Even after the new addition to the Button family had had his hair cut short and then dyed to a sparse unnatural black, had had his face shaved so close that it glistened, and had been attired in small-boy clothes made to order by a flabbergasted tailor, it was impossible for Button to ignore the fact that his son was a poor excuse for a first family baby. Despite his aged stoop, Benjamin Button—for it was by this name they called him instead of by the appropriate but invidious Methuselah—was five feet eight inches tall. His clothes did not conceal this, nor did the clipping and dyeing of his eyebrows disguise the fact that the eyes under—were faded and watery and tired. In fact, the baby-nurse who had been engaged in advance left the house after one look, in a state of considerable indignation.
But Mr. Button persisted in his unwavering purpose. Benjamin was a baby, and a baby he should remain. At first he declared that if Benjamin didn't like warm milk he could go without food altogether, but he was finally prevailed upon to allow his son bread and butter, and even oatmeal by way of a compromise. One day he brought home a rattle and, giving it to Benjamin, insisted in no uncertain terms that he should "play with it," whereupon the old man took it with a weary expression and could be heard jingling it obediently at intervals throughout the day.
There can be no doubt, though, that the rattle bored him, and that he found other and more soothing amusements when he was left alone. For instance, Mr. Button discovered one day that during the preceding week he had smoked more cigars than ever before—a phenomenon, which was explained a few days later when, entering the nursery unexpectedly, he found the room full of faint blue haze and Benjamin, with a guilty expression on his face, trying to conceal the butt of a dark Havana. This, of course, called for a severe spanking, but Mr. Button found that he could not bring himself to administer it. He merely warned his son that he would "stunt his growth."
Nevertheless he persisted in his attitude. He brought home lead soldiers, he brought toy trains, he brought large pleasant animals made of cotton, and, to perfect the illusion which he was creating—for himself at least—he passionately demanded of the clerk in the toy-store whether "the paint would come oft the pink duck if the baby put it in his mouth." But, despite all his father's efforts, Benjamin refused to be interested. He would steal down the back stairs and return to the nursery with a volume of the Encyclopædia Britannica, over which he would pore through an afternoon, while his cotton cows and his Noah's ark were left neglected on the floor. Against such a stubbornness Mr. Button's efforts were of little avail.
The sensation created in Baltimore was, at first, prodigious. What the mishap would have cost the Buttons and their kinsfolk socially cannot be determined, for the outbreak of the Civil War drew the city's attention to other things. A few people who were unfailingly polite racked their brains for compliments to give to the parents—and finally hit upon the ingenious device of declaring that the baby resembled his grandfather, a fact which, due to the standard state of decay common to all men of seventy, could not be denied. Mr. and Mrs. Roger Button were not pleased, and Benjamin's grandfather was furiously insulted.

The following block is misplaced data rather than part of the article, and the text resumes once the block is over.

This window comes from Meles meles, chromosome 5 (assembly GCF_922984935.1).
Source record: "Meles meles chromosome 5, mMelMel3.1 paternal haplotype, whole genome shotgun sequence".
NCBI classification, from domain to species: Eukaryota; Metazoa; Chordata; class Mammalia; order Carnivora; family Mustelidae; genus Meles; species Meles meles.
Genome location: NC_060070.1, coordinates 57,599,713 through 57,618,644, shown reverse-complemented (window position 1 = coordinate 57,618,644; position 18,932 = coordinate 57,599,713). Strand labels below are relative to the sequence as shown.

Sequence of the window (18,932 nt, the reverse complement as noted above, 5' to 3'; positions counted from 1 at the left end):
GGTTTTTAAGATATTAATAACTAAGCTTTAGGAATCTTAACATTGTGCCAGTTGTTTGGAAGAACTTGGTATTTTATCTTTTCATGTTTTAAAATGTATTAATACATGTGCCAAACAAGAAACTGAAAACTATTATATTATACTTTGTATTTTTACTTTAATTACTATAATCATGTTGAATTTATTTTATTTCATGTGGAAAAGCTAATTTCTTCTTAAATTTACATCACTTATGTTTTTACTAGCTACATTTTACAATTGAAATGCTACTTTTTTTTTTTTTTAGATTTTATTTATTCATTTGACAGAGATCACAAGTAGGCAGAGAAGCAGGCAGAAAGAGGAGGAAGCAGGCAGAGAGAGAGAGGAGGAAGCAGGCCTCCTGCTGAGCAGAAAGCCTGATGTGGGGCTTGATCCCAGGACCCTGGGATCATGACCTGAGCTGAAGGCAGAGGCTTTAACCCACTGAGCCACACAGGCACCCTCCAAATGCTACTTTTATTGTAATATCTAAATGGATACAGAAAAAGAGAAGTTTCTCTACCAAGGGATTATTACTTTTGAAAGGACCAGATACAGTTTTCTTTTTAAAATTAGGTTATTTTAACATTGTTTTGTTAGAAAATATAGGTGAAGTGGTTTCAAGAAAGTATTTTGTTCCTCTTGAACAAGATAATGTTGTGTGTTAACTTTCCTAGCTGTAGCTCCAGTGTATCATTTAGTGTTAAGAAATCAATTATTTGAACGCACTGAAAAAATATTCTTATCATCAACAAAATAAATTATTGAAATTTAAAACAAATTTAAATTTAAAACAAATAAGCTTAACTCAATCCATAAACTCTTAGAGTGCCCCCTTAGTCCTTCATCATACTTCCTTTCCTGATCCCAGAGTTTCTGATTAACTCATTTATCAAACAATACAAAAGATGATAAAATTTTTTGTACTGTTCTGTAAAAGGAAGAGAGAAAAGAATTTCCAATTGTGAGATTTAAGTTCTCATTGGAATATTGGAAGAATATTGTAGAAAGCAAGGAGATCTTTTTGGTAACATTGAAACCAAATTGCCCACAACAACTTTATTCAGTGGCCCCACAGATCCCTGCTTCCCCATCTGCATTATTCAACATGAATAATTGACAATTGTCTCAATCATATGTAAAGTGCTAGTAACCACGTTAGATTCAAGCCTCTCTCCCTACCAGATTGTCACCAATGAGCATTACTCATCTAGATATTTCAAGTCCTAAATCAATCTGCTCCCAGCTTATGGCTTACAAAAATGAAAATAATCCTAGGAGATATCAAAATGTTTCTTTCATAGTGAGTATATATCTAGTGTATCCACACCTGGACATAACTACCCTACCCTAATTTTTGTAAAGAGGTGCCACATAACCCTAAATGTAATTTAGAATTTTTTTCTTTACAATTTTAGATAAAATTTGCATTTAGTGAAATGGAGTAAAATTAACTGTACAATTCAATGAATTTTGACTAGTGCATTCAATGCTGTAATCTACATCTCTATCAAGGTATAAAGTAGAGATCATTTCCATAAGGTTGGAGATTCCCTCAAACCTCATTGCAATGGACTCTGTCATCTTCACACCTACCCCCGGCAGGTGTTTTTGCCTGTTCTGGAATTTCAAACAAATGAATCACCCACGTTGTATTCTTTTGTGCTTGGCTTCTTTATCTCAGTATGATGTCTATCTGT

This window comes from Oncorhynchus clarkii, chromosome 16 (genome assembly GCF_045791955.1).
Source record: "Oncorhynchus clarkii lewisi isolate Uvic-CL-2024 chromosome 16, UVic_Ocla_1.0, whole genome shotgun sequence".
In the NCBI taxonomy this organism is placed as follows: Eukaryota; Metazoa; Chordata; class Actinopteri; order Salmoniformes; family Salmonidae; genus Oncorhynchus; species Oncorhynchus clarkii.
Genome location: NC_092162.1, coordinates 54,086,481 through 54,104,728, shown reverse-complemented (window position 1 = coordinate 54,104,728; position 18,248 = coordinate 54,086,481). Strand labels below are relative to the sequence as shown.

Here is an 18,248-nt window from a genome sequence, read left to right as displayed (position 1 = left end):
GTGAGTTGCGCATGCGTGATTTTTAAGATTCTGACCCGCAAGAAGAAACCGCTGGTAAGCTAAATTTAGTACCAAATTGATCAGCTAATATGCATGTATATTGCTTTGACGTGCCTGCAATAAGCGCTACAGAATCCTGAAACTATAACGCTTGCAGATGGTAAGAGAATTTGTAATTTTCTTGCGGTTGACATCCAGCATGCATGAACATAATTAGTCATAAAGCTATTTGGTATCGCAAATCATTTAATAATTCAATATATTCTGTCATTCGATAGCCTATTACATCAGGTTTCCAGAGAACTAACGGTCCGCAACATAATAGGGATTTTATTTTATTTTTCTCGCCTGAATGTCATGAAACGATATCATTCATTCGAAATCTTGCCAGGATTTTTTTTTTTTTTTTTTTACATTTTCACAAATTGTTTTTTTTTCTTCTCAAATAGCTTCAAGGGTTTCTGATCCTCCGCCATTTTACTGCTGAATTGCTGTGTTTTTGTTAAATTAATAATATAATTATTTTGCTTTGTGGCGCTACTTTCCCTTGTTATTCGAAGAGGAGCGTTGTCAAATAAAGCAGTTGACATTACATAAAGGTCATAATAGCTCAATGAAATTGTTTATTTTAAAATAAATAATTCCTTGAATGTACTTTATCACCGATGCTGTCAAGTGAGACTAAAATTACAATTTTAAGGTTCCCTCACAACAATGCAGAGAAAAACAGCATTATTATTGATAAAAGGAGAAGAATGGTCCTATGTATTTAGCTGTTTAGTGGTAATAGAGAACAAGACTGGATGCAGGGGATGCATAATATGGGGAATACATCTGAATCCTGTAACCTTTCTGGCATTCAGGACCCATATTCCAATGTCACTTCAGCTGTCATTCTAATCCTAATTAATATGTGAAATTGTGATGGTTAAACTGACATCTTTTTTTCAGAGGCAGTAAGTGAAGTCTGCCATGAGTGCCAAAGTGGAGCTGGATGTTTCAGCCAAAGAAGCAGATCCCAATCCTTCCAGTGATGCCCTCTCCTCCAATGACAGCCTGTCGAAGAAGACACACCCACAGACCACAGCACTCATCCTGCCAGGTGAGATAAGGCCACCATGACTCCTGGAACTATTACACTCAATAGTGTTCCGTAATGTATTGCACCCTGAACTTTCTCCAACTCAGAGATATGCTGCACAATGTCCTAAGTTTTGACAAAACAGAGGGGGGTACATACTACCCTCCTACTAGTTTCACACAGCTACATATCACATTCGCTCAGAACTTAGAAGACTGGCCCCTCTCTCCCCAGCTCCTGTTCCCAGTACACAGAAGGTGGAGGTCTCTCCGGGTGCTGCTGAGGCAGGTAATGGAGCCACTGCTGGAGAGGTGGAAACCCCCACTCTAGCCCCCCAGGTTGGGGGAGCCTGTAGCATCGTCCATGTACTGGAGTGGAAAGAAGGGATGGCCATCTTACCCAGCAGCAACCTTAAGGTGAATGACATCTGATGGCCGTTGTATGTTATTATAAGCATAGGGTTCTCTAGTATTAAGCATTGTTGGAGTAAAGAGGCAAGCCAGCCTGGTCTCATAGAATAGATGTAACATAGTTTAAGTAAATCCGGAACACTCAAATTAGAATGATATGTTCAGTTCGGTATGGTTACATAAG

Benjamin, once he left the hospital, took life as he found it. Several small boys were brought to see him, and he spent a stiff-jointed afternoon trying to work up an interest in tops and marbles—he even managed, quite accidentally, to break a kitchen window with a stone from a sling shot, a feat which secretly delighted his father.
Thereafter Benjamin contrived to break something every day, but he did these things only because they were expected of him, and because he was by nature obliging.
When his grandfather's initial antagonism wore off, Benjamin and that gentleman took enormous pleasure in one another's company. They would sit for hours, these two, so far apart in age and experience, and, like old cronies, discuss with tireless monotony the slow events of the day. Benjamin felt more at ease in his grandfather's presence than in his parents'—they seemed always somewhat in awe of him and, despite the dictatorial authority they exercised over him, frequently addressed him as "Mr."
He was as puzzled as any one else at the apparently advanced age of his mind and body at birth. He read up on it in the medical journal, but found that no such case had been previously recorded. At his father's urging he made an honest attempt to play with other boys, and frequently he joined in the milder games—football shook him up too much, and he feared that in case of a fracture his ancient bones would refuse to knit.
When he was five he was sent to kindergarten, where he initiated into the art of pasting green paper on orange paper, of weaving colored maps and manufacturing eternal cardboard necklaces. He was inclined to drowse off to sleep in the middle of these tasks, a habit which both irritated and frightened his young teacher. To his relief she complained to his parents, and he was removed from the school. The Roger Buttons told their friends that they felt he was too young.
By the time he was twelve years old his parents had grown used to him. Indeed, so strong is the force of custom that they no longer felt that he was different from any other child—except when some curious anomaly reminded them of the fact. But one day a few weeks after his twelfth birthday, while looking in the mirror, Benjamin made, or thought he made, an astonishing discovery. Did his eyes deceive him, or had his hair turned in the dozen years of his life from white to iron-gray under its concealing dye? Was the network of wrinkles on his face becoming less pronounced? Was his skin healthier and firmer, with even a touch of ruddy winter color? He could not tell. He knew that he no longer stooped, and that his physical condition had improved since the early days of his life.
"Can it be——?" he thought to himself, or, rather, scarcely dared to think.
He went to his father. "I am grown," he announced determinedly. "I want to put on long trousers."
His father hesitated. "Well," he said finally, "I don't know. Fourteen is the age for putting on long trousers—and you are only twelve."
"But you'll have to admit," protested Benjamin, "that I'm big for my age."
His father looked at him with illusory speculation. "Oh, I'm not so sure of that," he said. "I was as big as you when I was twelve."
This was not true—it was all part of Roger Button's silent agreement with himself to believe in his son's normality.
Finally a compromise was reached. Benjamin was to continue to dye his hair. He was to make a better attempt to play with boys of his own age. He was not to wear his spectacles or carry a cane in the street. In return for these concessions he was allowed his first suit of long trousers… .